You can’t be the only school club that needs to use a bank account. You can probably ask your school and find out how other similar clubs get around this problem.

However, it’s definitely an advantage to keep the club separate from the school if possible, so that the school can’t unilaterally make decisions about the club’s assets and so on (particularly if you have recieved sponsorship from local organisations and companies).

Make sure you look into the rules before you decide to set up your club as a non profit organisation, because depending on the jurisdiction you might be required to let the authorities audit you if they decide they want to. If that happens then you will probably get in trouble. Even if you have kept track of where all the money came from and went, which is difficult enough, you probably won’t have followed all the arcane rules that accountants made up to give themselves job security. It’s better just to avoid the possibility of being audited.

If you can’t get a bank account then maybe you can just use a safe? That’s what businesses have to do when they can’t use bank accounts (for example some marijuana dispensaries in the US). But don’t use a safe that somebody could pick up and walk off with, make sure it’s very securely attached to the floor.

This might be your best bet if you’re in a hurry. As people have already pointed out, setting up a non-profit has up-front costs and paperwork, but if you can get your local PTA to “launder” the cash for you, they can deal with all of the paperwork and your donors can get their tax write-off. Some employers will provide matching funds, so if parents are donating, maybe check on that. Also, some companies have a policy of not donating to government organizations (which includes schools) but they will still give to a PTA. Just make sure your PTA is reputable and happy to earmark the funds specifically for your activity.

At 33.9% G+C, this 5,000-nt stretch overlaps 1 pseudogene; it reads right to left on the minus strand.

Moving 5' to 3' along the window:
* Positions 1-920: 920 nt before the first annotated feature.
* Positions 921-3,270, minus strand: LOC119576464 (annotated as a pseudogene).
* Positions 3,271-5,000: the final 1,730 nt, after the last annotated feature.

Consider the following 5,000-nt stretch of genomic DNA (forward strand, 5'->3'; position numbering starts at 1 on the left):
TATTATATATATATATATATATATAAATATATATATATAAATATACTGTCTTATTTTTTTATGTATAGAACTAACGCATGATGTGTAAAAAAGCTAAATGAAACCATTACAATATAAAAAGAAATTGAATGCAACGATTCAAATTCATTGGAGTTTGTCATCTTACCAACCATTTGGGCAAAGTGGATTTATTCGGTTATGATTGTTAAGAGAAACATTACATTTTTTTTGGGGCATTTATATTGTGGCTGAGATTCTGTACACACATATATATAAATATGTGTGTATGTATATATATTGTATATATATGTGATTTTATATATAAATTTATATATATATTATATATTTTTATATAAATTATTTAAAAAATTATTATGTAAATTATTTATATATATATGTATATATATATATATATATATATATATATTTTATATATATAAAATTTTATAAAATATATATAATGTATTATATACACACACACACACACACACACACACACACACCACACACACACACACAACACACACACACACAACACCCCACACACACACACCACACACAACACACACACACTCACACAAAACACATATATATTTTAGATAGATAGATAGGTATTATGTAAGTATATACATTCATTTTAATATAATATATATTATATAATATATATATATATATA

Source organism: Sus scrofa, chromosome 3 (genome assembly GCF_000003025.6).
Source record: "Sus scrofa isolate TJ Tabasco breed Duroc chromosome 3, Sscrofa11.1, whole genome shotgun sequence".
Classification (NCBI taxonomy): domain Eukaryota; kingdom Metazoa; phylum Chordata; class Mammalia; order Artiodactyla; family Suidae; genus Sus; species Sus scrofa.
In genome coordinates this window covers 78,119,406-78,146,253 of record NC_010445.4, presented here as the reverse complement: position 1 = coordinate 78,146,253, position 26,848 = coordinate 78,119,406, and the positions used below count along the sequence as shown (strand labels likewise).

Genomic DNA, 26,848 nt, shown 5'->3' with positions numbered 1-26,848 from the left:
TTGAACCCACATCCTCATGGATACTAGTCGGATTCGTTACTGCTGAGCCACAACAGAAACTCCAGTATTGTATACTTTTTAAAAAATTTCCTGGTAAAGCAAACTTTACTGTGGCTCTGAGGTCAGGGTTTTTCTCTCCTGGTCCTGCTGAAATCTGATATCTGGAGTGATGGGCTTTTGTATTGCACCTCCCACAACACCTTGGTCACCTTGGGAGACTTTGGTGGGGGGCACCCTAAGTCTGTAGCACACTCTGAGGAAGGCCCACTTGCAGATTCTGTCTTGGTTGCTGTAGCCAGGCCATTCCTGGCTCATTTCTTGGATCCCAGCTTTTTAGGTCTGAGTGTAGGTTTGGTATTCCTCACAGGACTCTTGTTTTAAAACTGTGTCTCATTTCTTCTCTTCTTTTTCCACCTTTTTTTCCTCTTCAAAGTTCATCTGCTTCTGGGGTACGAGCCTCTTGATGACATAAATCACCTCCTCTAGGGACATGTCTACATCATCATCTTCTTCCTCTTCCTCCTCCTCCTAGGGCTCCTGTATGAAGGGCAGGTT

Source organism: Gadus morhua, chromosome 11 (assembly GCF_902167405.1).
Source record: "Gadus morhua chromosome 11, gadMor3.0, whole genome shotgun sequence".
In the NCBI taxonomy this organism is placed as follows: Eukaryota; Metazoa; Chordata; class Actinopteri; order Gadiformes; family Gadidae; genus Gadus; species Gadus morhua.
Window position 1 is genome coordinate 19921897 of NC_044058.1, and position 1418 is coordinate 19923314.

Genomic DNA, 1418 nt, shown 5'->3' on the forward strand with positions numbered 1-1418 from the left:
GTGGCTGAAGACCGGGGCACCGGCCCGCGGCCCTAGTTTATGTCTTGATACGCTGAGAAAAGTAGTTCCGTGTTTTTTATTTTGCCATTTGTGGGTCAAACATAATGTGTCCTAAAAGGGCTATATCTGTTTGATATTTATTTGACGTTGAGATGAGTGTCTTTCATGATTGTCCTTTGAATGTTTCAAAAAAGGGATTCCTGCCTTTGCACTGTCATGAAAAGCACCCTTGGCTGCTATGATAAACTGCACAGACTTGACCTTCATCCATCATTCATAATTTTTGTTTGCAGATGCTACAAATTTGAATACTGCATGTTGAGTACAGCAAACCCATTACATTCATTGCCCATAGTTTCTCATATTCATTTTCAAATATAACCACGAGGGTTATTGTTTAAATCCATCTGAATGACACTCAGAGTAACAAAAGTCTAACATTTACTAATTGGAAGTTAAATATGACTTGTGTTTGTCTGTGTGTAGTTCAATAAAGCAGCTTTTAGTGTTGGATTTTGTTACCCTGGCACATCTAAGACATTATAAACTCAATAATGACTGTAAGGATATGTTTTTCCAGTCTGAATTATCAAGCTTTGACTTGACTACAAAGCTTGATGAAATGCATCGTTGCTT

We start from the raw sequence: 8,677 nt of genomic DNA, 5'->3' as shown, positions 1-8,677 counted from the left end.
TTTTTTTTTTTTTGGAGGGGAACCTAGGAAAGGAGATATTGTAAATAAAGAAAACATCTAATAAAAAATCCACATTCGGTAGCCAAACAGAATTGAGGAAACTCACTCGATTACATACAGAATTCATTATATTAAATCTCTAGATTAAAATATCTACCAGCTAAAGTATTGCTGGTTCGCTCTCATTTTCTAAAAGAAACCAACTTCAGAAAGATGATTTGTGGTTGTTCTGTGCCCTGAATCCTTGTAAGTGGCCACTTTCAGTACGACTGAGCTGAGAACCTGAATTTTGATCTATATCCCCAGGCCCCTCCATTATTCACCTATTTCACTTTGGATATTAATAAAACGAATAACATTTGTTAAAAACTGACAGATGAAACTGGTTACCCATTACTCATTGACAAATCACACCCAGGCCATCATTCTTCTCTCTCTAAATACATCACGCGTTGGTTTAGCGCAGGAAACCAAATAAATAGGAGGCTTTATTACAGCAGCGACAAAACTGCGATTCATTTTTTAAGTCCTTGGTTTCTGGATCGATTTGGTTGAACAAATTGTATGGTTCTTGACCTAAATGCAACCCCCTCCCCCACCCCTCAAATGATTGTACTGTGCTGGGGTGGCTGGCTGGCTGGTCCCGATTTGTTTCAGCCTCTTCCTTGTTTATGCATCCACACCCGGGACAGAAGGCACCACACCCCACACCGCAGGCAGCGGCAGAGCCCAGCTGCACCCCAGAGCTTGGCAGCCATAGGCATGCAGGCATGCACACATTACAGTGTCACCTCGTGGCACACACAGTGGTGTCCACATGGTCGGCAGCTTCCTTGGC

Is this a libertarian thing? Or is there some kind of legal reason?

How about your PTA or like group in your school. Have checks written to them earmarked for the Robotic club. They already have a account and budget system. Now I read the rest of the post. This was mentioned so I second that idea.

I don’t know. Maybe when they give directly to government organizations, they don’t get the same tax credit. ???

I would hope you could get a sub-account from the school district if you are affiliated with the school. That way you can have restricted donations funnel to robotics that can only be used for robotics.

Does your school district have an educational foundation? You can try and see if that works in yous school district. In PA, this can save on some local taxes even more than a normal non-profit contribution. I am not sure how prevalent these are in other states or if your district already has one of these Educational Improvement Organizations you could work with for getting corporate funds with a bigger write off than a normal 501c3.

But the district needs to be working with you to do this. You will need to work with the accounting and administration for making sure you have the proper funds for robotics.

So that leads to option number two. You can go solo like we did and formed our own non-profit. Incorporation and then 501c3 status takes a while and a lot of paperwork and some expense. We then got designated as a “group C” in our local district for preferential billing rates for facilities use.

Many banks also waive a ton of fees for 501c3 organizations. So you may end up paying fees for the first few months until that comes through. We use TD Bank but I don’t think they have branches in Texas.